South Tyneside has its first ever Green councillor as the Labour Party saw a dent put in its grip on power in the borough.
Recent years have seen Labour hold almost total control in South Tyneside. But the party lost five seats on election night, one to the Greens and four to independents.
The Green Party candidate David Francis romped to a landslide victory in Beacon and Bents, where David Francis took 1,867 votes, unseating Labour's Audrey McMillan who polled less than half that number with just 795 votes.
"I've been elected tonight with a huge majority, it's incredibly humbling and I just wanted to say a huge thank you to all of the people of Beacon and Bents who wished us well, and more importantly put their faith in me at the ballot box.
"It's a real reflection of the hard work that the team's done all the way through the year for the past few years, working hard for the local area, listening to peoples concerns, taking action on the things that matter to them - and really presenting a viable alternative to the Labour Party which, until tonight, held 53 of the 53 council seats in South Tyneside."
Councillor Francis said the party had seen encouraging results in other wards in the borough.
"This is really a historic night for the Greens. We've never held a council seat in South Tyneside before tonight. In fact, before tonight, there has never been a Green Party councillor in a principle authority anywhere in the North East.
"Sunderland just beat us to it (earlier in the night), but it's fantastic to hear what they've done in the last year or so, and as we say, we're absolutely knocked out by the support local people have given us."
But it was independent candidates who inflicted the most damage on Councillor Iain Malcom's ruling Labour Group.
The Westoe, Primrose, Fellgate and Hedworth and Bede wards all fell to independent candidates:
John Andrew Robertson (Independent) was elected to represent the Fellgate and Hedworth ward with 1163 votes.
Paul James Milburn (Independent) was elected to represent the Primrose ward with 759 votes.
Glenn Michael Thompson (Independent) was represented to represent the Westoe ward with 712 votes
Keith Roberts (Independent) was elected to represent the Bede ward with 1170 votes.
Councillor Milburn said: "Thank you very much for your support. We're really, really pleased with tonight's result."
Councillor Roberts said: "It's been an outstanding result, now let the changes begin."
Councillor Robertson added: "Thanks to everyone for their support and for voting for me. Everything I've said during the election campaign, I promise I'll back it up - and more."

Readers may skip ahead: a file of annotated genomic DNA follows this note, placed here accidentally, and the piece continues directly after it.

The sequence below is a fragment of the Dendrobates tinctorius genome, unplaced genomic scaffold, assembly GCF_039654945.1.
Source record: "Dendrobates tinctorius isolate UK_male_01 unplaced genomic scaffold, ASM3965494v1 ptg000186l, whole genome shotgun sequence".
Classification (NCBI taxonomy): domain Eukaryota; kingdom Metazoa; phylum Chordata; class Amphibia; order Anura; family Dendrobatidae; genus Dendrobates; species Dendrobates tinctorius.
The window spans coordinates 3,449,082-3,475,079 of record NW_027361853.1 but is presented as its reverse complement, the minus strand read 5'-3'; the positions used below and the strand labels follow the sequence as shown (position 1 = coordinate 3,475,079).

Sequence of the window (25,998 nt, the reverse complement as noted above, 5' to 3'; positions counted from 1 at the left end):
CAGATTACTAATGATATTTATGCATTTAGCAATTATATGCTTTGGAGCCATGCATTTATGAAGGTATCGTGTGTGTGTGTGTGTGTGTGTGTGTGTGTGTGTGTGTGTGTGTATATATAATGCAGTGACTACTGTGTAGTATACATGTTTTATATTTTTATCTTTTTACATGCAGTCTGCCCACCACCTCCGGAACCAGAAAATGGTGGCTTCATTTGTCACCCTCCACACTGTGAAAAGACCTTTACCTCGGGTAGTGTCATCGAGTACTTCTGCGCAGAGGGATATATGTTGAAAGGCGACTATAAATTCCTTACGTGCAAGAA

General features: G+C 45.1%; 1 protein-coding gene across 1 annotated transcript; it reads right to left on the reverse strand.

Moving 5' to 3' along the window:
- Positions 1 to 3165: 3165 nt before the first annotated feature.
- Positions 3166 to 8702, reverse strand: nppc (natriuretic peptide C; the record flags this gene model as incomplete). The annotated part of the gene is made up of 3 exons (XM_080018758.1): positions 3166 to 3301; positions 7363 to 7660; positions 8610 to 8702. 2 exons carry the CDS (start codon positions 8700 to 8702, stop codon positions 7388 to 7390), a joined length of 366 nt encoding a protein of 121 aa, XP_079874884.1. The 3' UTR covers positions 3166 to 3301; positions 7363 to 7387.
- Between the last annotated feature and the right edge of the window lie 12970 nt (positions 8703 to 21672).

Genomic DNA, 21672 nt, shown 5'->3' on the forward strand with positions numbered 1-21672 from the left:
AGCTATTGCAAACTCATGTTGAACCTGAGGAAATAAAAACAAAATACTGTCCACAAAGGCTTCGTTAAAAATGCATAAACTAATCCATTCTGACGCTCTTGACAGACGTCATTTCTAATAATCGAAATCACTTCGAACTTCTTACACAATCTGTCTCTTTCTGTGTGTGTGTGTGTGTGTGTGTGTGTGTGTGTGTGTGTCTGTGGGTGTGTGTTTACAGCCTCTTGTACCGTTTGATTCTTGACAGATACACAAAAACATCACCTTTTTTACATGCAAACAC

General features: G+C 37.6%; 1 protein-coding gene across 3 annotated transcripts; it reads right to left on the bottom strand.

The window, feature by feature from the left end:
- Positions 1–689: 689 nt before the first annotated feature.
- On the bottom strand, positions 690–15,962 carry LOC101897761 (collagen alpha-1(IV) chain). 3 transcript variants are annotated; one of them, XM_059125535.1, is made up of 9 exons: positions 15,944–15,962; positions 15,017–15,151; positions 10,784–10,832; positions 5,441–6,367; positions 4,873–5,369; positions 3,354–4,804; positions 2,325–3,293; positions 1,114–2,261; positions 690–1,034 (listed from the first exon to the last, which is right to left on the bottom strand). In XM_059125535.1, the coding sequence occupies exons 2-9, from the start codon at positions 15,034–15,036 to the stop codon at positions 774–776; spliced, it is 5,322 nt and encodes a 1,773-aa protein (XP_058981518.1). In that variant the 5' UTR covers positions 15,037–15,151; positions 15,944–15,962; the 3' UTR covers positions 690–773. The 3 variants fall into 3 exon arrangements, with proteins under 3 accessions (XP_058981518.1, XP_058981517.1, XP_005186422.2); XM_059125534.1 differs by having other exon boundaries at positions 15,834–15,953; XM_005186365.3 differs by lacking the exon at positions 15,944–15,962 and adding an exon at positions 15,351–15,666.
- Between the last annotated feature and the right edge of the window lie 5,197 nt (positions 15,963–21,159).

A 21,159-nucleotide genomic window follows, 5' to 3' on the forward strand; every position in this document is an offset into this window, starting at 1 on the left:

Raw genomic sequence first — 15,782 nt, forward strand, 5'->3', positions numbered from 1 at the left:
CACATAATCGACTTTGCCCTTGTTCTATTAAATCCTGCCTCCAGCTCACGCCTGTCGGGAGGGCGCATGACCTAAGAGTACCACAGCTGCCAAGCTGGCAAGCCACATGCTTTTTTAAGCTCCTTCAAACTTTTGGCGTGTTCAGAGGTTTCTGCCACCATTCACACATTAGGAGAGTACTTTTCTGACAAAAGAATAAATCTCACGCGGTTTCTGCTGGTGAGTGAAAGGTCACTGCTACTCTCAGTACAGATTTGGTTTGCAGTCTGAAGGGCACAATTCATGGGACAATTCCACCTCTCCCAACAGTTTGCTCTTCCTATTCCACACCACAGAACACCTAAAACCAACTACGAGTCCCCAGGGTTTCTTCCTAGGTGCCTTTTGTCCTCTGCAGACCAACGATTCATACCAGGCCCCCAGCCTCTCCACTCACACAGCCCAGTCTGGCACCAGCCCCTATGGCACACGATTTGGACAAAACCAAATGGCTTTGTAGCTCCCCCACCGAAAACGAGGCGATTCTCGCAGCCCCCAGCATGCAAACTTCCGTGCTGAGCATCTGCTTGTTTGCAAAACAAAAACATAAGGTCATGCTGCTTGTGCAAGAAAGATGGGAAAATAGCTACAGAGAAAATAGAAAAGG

Labour, however, easily retained control of South Tyneside Council taking 14 of the 19 seats that were contested across the borough.
South Tyneside Council’s overall make-up is now 48 Labour, four new independents, one Green and Coun Jeff Milburn, who was elected as a Conservative last year.
The overall turnout was 33.4% (compared to 33%in 2018), with 38,342 votes cast out of a total electorate of 114,680.
The highest turnout was in the Cleadon and East Boldon ward, where two seats were being contested. More than 46 per cent of the electorate chose to cast their vote.
Council leader Iain Malcolm and his deputy leader Councillor Alan Kerr were both up for election and both comfortably retained their seats.
Coun Malcolm took 1077 votes in his Horsely Hill ward, where his nearest rival David Scholey of Ukip won 516 votes.
Councillor Kerr won 862 votes in his Monkton ward, with independent candidate Marian Stead winning 643 votes.
Coun Malcolm thanked voters in his ward for reelecting him but spoke of his disappointment at the results for his party.
"I'm very disappointed that the Labour Party has lost a number of seats in South Tyneside but this seems to be mirrored across the region and across the country, and I think it is because residents are becoming extremely frustrated at the national party's ability to deliver what they see as Brexit and referendum result three years ago.
"Decent, hardworking councillors of all political persuasions have lost their seats - not because they were bad councillors, but because the voters have vented their frustrations on the national parties and their inability to deliver and get some sort of Brexit deal through the House of Commons.
"It's a real shame, but I just hope that all political parties nationally take a message from the electorate and get this sorted out."
But Westoe candidate, Jack White, said his goal was to make Conservatives the "leading opposition party" in the borough.
“We will be present at every meeting, engage more residents and campaign all year round, not just at election time," he said.
“People can expect a lot more from us next year we just want to move forward, not back.”